The audience is just as duped as the people in Chicago forgetting that she is a murder not the innocent she presents to the public. Reilly is a consummate character actor. He has one of those faces that you constantly see in both high profile flicks as well as those little independent films that most of us love. As a long time member of the ensemble group used by P.T. Anderson in such films as Boogie Nights, Magnolia and Hard Eight Reilly holds down the non-musical aspects of this filmand even rises to the occasion for his musical number.

The real break out star of Chicago is former Hip-Hop singer Queen Latifia. While many of the super stars of this genre of music have endeavored to enter film few have made the transition as well as the Queen. She has paid her dues in sit-coms on television and with Chicago shows she has the chops to handle any type of film around.

It may have seemed a large leap of faith to entrust this high budget film to a director with a limited resume. Chicago represents director Rob Marshall’s freshman effort for the big screen. He did direct a television presentation of Annie which without a doubt contributed to his amazing understanding of the musical genre. The way in which Chicago flows is in itself very interesting; it has the feel of an old time vaudeville show.

There are song and dance numbers, a sexually charged performance and even puppets and a ventriloquist act all incorporated into the film. All this adds to the wonder and magic of this movie. He takes on topics that still hold as true today such as the manipulation of the media by these high powered lawyers by having Gere literally pulling the strings of the reporters and putting words in his client’s mouth. I’ve always enjoy the visualization of a good pun. Marshall’s use of light, framing and action is near perfection. I particularly enjoyed the moment when Billy's case is about to crash and he literally tap dances his way out of it.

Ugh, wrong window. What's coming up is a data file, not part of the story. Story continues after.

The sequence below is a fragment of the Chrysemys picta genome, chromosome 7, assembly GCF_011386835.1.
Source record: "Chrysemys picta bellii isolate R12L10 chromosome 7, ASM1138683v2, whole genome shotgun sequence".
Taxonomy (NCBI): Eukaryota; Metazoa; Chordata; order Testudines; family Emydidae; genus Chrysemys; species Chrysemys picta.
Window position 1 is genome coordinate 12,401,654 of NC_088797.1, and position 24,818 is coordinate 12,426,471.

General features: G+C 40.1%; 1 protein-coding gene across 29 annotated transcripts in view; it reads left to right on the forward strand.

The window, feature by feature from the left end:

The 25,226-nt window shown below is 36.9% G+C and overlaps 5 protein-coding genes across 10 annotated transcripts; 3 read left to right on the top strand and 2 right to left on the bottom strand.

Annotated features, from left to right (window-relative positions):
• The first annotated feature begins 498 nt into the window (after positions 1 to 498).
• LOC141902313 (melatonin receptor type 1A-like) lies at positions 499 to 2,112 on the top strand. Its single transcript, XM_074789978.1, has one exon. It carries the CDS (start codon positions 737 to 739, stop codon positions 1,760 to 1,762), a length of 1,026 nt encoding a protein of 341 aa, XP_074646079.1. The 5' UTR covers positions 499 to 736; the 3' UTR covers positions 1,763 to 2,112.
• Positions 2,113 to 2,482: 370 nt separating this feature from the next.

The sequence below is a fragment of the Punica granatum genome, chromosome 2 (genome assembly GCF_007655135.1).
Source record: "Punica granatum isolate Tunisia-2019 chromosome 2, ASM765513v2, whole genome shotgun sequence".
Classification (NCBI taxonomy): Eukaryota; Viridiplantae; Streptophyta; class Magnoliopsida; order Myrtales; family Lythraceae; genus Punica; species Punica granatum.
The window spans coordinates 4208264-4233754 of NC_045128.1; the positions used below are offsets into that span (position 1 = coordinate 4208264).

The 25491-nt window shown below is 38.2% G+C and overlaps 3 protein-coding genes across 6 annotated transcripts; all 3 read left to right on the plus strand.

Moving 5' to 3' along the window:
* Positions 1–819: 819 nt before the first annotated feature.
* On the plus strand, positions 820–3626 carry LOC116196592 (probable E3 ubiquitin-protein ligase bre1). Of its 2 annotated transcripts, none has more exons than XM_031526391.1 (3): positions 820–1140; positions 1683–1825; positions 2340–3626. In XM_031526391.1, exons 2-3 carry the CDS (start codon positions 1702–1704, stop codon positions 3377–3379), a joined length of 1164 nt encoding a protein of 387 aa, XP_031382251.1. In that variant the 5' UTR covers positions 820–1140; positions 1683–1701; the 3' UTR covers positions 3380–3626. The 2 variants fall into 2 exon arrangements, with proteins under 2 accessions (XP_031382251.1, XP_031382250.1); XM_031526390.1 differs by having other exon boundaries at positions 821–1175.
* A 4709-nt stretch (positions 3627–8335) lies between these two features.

A movie as enjoyable as this deserves a disc that is up to the task. Fortunately, Buena Vista rose to the challenge. The one downside here is the lack of a commentary track. After hearing the cast and crew speak about Chicago I would have greatly enjoyed a scene by scene breakdown.

The Dolby 5.1 sound track is booming, filling your room with a crisp, clear sound field. The anamorphic 1.85:1 video captures the excitement of he film and the details in the splashy costumes. There are some interesting deleted scenes and a behind the scenes feature that helps to demonstrate the hard work all the people involved took on. There is little doubt that Hollywood will cash in on the success that Chicago had both in the box office and the Oscars by making many more musicals.

Get Chicago now so you have a touchstone to judge the rest and most importantly for the innate enjoyment this film holds. Forget the news for a little while and go back to the time when a song and dance could help you through difficult times.

Review by Doug MacLean of